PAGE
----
No doubt you’ve encountered large groups of road cyclists riding in a tightly formed pack. These packs are either organised by cycling clubs or have just formed from a friend group that has expanded. 

“Come one, come all” says McNaught when describing the welcoming nature of cyclists. “It really is a no judgement sport,” he adds.

If you’ve watched any competitive mountain bike events or BMX riding at the olympics, you’ll see that even at the highest levels, cycling is truly about camaraderie. Rather than being cut-throat competitors, these athletes can be seen hugging, high-fiving and encouraging each other - “It’s a great sport that way. We’re about pushing each other so that we can all get better” says McNaught.

Improving your mental well-being

There is a lot of research into exercise and its effects on mental well-being, but cycling has some benefits that other forms of exercise don’t match.

You’ve probably heard of the term ‘runner’s high,’ well, there is also ‘cycling high’ that operates in a very similar way. As you cycle and with more intensity, your body releases endorphins and other chemicals like dopamine and serotonin which are mood enhancing.

Improved sleep is also a byproduct of regular cycling and improved sleep is essential to a healthy mental state. Aside from reducing stress and improving mood, 30 minutes to an hour of cycling can make the body ‘nicely tired’ allowing for a better sleep experience.

Cycling can also be a part of your meditation practice. It is a very rhythmic sport: a rider can focus on the legs going around on the pedals, the trees going past at a consistent speed, the feeling of wind as it passes over various parts of the body and...perhaps enlightenment over the next hill?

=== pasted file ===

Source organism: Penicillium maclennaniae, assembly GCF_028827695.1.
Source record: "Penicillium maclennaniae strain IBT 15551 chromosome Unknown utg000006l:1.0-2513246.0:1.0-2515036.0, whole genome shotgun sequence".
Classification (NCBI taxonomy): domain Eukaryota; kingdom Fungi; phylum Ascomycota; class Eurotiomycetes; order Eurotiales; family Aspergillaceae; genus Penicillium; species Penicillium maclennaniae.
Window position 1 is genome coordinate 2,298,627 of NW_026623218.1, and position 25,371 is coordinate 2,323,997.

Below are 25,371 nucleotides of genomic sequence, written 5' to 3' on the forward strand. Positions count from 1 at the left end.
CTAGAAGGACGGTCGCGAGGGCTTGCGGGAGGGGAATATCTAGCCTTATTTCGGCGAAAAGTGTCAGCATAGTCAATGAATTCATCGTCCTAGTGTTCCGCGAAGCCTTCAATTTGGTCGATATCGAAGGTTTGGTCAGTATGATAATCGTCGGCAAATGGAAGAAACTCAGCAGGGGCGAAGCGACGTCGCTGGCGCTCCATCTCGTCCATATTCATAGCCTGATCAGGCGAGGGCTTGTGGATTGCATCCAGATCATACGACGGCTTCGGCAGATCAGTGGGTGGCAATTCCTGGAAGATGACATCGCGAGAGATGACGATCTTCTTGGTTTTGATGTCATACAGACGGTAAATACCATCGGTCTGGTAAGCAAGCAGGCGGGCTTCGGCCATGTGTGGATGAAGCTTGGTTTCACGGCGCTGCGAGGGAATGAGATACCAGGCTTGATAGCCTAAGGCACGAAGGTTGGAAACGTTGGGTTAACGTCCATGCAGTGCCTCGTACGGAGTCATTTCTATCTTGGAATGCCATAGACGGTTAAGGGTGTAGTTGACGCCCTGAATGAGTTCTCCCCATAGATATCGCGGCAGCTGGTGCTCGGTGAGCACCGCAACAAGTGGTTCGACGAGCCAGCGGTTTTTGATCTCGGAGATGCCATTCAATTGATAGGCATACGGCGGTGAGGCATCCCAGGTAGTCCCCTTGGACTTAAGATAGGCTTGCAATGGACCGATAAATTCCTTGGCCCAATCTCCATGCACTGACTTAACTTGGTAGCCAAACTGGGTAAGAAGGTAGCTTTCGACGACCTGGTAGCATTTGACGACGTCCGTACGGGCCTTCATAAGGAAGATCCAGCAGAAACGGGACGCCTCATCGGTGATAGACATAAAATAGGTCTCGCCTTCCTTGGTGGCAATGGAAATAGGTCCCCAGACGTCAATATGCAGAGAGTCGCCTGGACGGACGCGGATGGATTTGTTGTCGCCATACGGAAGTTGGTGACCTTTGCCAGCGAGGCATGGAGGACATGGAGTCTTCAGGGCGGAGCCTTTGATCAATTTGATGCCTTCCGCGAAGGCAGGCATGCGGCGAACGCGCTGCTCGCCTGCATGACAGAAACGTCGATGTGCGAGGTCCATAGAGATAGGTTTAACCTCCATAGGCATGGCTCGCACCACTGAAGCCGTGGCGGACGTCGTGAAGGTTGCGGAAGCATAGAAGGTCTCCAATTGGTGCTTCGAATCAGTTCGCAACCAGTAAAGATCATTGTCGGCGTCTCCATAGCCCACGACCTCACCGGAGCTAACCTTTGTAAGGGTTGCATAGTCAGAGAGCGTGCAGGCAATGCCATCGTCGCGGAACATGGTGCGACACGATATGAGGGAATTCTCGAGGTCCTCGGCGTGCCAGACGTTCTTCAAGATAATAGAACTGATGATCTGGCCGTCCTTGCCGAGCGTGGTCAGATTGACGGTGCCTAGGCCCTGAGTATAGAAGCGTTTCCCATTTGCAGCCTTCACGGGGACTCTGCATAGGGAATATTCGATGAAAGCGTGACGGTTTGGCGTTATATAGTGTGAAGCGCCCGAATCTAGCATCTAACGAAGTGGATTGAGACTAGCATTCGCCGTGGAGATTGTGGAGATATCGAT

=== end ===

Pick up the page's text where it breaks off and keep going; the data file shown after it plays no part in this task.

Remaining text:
A new way to look at travel

If you thought cycling made you look at your neighbourhood in a new light, imagine what it does for new areas of the city, state or country.

Not only will holidaying at a biking travel destination be a totally new way to see the world, it will allow you to take your cycling to a whole new level, “travel is actually the secret to progression” says McNaughton. 

If you’re a mountain biker, repeatedly riding the trails near your house can become a little monotonous but take a holiday to a mountain bike destination like Thredbo in NSW and you’ll be absolutely blown away by the trails on offer and how fast your riding improves. Other states also offer their own incredible mountain bike destinations like Falls Creek and Mt Buller in Victoria or the mountain biking mecca of Derby in Tasmania. 

If you're a road cyclist, then the dream trip could be riding the Kiewa Valley near Mt Beauty in Victoria or the Riesling Trail in Clare Valley, South Australia or a stunning ride around Rottnest Island in Western Australia. 

If you do decide to get a bike of your own, NRMA offers single item insurance and home contents insurance across Australia, including SA and WA, to help you protect your new pride and joy in case of accident or theft.